Record Shopping With Bret

Met Bret after work for record shopping and some food. We hit the West Side Half Price Books. I had managed to save my Father’s Day HPB gift card until this night, and I was going to make this my last spree before the wedding. Self imposed hiatus on record buying until 2014. So this one had to do me for a while.

Luckily, I found some awesome gems.

This was the first time in years that Bret had record shopped. He still has records, and an amazing “actual” record player to play them on. I have perused his collection. Good stuff.

It’s amazing the stories that come to mind when you hold an album in your hand. Memories of where you were when you heard it, who it reminds you of or of a place. I have admitted several times that the nostalgia is as important as the music when shopping. This night I got some good stuff.

Bret was working the upper bins while I crouched on the floor and did the discount records until my legs were broken, then I joined him in the upper bins.

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Before we left, I had spent my gift card and a bit more, and got some absolute great stuff.

First off I glanced at the newly expanded tapes (yes tapes) and 45’s section. They had a “Grateful Dead – Working Man’s Dead” on cassette and I picked it up, but eventually put it down. I could make my own tape after all. Though it would be cool to have, even at just a buck I put it back. I did however, pick up this.

Eric Clapton – Slow Hand”     (8-track)

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This is Clapton. I know I don’t have an 8-track player, but maybe some day I will. This will be the first thing I play. It was in great shape and only $.99 can you really blame me?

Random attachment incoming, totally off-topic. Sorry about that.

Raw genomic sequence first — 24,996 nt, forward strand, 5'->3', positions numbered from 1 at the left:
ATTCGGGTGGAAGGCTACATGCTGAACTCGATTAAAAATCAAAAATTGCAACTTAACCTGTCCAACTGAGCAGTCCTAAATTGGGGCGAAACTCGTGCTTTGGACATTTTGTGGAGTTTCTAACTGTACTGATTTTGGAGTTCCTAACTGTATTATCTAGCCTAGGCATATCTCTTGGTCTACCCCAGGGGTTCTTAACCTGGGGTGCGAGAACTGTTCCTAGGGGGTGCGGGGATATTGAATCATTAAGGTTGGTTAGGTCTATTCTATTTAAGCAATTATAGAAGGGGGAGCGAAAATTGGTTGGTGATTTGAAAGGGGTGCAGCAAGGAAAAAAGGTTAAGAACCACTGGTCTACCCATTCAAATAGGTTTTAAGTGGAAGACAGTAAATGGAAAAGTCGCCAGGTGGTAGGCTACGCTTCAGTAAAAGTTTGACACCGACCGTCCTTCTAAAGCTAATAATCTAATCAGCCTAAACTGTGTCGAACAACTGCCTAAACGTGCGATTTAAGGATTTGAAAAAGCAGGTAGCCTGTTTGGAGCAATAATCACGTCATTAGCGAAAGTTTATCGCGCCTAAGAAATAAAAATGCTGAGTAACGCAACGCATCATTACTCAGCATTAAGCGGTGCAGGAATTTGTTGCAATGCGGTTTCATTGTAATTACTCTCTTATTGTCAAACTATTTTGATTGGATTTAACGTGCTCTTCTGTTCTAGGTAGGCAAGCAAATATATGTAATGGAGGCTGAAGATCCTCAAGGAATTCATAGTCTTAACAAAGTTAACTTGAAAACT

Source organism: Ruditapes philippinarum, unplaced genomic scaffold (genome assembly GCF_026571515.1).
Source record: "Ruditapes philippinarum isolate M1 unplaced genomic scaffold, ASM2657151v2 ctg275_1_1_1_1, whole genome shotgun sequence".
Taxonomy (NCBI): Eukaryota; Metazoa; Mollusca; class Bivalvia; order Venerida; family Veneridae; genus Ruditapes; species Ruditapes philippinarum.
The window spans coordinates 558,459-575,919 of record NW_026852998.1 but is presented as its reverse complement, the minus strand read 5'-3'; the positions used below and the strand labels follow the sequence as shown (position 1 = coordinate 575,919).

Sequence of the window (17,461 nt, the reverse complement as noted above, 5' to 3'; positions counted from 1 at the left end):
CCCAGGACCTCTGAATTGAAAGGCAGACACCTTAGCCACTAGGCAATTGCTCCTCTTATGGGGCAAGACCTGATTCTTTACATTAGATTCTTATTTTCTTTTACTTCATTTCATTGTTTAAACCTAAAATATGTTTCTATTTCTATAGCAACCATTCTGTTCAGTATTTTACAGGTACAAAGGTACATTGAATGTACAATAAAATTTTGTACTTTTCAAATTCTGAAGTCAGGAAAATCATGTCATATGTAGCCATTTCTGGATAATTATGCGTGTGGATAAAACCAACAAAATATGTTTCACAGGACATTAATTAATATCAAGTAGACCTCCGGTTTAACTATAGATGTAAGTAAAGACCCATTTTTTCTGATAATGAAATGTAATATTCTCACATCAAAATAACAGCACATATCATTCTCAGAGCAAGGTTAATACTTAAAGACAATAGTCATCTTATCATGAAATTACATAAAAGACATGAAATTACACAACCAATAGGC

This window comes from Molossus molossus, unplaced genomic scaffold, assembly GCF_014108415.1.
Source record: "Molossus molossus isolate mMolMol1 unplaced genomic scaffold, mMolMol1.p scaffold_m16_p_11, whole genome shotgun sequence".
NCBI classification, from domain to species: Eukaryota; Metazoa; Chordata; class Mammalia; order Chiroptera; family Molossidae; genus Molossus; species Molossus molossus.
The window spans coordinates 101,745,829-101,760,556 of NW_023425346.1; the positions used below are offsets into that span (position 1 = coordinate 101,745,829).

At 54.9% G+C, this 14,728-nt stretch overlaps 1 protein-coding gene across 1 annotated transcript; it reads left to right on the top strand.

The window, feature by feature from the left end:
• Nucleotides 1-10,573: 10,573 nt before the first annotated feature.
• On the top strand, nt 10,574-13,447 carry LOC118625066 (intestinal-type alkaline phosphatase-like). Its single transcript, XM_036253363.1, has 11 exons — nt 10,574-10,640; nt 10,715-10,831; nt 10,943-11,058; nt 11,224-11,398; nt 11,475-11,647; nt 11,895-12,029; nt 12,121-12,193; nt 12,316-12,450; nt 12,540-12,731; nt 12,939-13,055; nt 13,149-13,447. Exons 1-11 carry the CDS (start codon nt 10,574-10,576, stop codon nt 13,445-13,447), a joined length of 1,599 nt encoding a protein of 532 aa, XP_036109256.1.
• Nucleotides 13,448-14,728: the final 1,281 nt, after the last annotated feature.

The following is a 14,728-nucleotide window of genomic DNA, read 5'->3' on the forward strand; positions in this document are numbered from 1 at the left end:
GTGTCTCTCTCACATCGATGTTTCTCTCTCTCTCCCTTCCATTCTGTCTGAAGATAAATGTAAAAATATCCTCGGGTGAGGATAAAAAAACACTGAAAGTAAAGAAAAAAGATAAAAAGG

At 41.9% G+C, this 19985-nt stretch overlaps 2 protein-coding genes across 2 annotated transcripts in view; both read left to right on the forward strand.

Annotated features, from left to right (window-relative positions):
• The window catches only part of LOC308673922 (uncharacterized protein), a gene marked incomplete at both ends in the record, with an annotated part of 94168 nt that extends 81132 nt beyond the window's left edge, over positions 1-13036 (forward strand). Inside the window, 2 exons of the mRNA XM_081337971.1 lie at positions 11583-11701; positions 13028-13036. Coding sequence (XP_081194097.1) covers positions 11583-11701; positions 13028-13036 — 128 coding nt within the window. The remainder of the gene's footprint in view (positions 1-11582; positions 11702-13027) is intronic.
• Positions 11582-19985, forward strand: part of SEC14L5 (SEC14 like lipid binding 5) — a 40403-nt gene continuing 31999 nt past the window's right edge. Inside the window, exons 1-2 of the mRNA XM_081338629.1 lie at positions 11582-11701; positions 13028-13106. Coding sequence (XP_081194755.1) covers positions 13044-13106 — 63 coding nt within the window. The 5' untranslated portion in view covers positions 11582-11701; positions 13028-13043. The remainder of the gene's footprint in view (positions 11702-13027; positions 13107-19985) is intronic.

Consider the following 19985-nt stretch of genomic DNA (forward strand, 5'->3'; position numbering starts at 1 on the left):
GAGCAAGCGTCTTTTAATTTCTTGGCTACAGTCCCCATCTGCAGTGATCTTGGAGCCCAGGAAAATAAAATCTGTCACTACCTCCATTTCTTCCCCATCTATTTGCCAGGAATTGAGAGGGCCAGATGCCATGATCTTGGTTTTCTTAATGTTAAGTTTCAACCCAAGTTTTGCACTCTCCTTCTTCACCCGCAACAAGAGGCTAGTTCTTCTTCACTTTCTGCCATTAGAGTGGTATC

“Wings – London Town”

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With the purchase of this one my Wings collection is almost complete. I only have their first one to get, which in all honesty, I have never seen before, even back in the day when I was frequenting the record stores and Wings was current. Weird, right?

“The Police – Zenyatta Mondatta”

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I love The Police. I have bought 2 in the last year, and old man that I am, I couldn’t remember if I had this one or not. I had to call home, direct Joey to the right hand record bin and have him pull all The Police albums and tell me what I had. “Synchronicity” and “Ghosts In The Machine”. Good. I bought this one, for the second time in my life. It’s awesome. The Police hit the airwaves and were in the first handful of records that I ever bought. “Synchronicity” was done to death by the radio and MTV and turned me off for a long time, but I can listen again and love it now it’s been so long. I was stoked to find this.

“Frankie Goes To Hollywood – Welcome To The Pleasure Dome”

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Out of the corner of my eye I saw Bret flip past this one. “What was that?” I asked. When he flipped back to it I tried to be calm as I pulled it from the bin. Wow, did this one bring back memories. I had this back in the day and I remember sitting in my room reading the ridiculous quotes from the band members and looking at all the strange and weirdly sexual merchandise for sale on the inner sleeves while listening to the music which I had thought was going to all be like “Relax” and finding myself mesmerized by what I heard. Even the cover of Springsteen is good. This album hit me at just the right time and I went on to get the tape which I listened to as I walked to class on the UW Milwaukee campus. It was my soundtrack to campus walking. This is 80’s gold.

“Joe Cocker – Joe Cocker!”

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This one I have never heard, but have always been curious about. This was a discount album and I’ll give it a chance. It has “She Came In Through The Bathroom Window”.